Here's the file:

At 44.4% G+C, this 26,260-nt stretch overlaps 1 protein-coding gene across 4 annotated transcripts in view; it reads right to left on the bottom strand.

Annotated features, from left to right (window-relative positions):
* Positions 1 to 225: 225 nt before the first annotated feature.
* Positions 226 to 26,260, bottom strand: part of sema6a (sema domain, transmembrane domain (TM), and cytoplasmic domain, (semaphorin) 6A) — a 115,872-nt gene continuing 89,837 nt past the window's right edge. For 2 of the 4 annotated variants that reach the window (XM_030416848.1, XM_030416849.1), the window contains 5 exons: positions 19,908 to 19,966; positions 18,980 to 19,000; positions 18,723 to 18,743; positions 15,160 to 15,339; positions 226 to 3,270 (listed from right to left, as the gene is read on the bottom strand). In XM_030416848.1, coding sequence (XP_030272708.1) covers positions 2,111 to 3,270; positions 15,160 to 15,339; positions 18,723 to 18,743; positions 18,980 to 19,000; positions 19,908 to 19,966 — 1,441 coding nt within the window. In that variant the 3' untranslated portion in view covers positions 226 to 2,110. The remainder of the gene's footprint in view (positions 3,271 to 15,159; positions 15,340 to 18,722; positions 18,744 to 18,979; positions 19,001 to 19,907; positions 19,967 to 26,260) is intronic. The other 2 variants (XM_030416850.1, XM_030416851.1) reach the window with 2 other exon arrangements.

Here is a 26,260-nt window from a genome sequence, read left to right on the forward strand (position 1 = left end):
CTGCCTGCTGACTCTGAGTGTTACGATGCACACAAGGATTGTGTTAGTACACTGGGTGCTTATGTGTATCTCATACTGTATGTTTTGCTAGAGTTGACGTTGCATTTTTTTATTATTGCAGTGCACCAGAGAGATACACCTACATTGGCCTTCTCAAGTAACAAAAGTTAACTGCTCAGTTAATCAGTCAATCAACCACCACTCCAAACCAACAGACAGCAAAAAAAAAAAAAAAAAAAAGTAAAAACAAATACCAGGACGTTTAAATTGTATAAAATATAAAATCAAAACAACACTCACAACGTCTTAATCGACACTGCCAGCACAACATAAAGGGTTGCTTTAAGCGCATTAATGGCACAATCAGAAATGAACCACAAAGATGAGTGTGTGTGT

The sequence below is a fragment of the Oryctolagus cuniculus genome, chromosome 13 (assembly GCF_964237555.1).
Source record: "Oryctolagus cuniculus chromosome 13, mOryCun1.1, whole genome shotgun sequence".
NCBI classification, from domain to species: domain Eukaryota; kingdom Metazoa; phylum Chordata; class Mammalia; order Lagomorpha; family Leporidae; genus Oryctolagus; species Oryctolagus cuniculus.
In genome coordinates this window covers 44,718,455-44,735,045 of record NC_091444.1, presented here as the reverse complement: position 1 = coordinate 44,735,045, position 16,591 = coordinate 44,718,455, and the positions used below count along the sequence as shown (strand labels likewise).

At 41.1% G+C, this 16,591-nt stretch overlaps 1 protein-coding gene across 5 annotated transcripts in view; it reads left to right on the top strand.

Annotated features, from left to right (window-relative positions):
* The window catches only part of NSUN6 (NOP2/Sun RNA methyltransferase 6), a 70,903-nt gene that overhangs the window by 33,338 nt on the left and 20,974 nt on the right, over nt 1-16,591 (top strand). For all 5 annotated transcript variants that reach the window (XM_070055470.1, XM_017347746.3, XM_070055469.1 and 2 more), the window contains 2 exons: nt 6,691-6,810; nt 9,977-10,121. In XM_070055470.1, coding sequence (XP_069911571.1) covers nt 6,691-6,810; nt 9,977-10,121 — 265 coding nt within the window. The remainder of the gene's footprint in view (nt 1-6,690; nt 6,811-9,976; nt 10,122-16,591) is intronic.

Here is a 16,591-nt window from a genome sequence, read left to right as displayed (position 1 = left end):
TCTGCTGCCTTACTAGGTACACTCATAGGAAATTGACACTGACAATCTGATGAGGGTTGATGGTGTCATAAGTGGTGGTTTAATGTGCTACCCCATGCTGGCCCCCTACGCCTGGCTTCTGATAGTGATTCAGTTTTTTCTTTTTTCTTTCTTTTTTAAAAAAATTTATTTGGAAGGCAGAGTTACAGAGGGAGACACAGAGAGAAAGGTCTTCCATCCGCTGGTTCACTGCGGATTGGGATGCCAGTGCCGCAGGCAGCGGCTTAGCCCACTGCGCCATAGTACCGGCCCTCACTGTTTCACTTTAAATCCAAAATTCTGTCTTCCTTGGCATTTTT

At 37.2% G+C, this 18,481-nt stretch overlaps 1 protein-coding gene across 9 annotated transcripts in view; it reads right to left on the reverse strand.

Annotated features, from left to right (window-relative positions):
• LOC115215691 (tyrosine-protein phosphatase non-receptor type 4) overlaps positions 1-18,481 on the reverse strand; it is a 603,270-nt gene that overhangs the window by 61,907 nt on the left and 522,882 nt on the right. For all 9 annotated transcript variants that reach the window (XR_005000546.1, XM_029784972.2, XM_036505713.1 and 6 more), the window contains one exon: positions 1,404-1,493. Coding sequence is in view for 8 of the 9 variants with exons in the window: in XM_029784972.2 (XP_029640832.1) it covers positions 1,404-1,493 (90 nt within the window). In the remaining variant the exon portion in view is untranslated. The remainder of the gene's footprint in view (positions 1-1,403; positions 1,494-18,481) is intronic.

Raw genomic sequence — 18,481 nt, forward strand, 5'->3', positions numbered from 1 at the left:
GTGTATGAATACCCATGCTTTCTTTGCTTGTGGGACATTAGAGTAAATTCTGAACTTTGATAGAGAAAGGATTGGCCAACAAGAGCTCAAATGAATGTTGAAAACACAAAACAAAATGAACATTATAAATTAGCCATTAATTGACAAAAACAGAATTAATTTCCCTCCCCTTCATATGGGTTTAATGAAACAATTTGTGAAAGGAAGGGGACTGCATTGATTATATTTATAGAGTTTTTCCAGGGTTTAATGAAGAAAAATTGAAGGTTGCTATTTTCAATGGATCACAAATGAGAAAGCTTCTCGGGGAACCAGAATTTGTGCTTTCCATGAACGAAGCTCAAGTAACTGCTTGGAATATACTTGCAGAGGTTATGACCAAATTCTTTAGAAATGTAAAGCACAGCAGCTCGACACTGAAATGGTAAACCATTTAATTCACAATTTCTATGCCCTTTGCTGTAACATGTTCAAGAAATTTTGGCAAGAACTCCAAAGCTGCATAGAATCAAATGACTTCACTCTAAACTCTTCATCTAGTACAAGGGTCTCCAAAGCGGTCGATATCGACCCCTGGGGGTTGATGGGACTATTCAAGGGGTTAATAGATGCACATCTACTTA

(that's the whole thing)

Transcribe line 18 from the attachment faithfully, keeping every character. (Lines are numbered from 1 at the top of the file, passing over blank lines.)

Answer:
• LOC115215691 (tyrosine-protein phosphatase non-receptor type 4) overlaps positions 1-18,481 on the reverse strand; it is a 603,270-nt gene that overhangs the window by 61,907 nt on the left and 522,882 nt on the right. For all 9 annotated transcript variants that reach the window (XR_005000546.1, XM_029784972.2, XM_036505713.1 and 6 more), the window contains one exon: positions 1,404-1,493. Coding sequence is in view for 8 of the 9 variants with exons in the window: in XM_029784972.2 (XP_029640832.1) it covers positions 1,404-1,493 (90 nt within the window). In the remaining variant the exon portion in view is untranslated. The remainder of the gene's footprint in view (positions 1-1,403; positions 1,494-18,481) is intronic.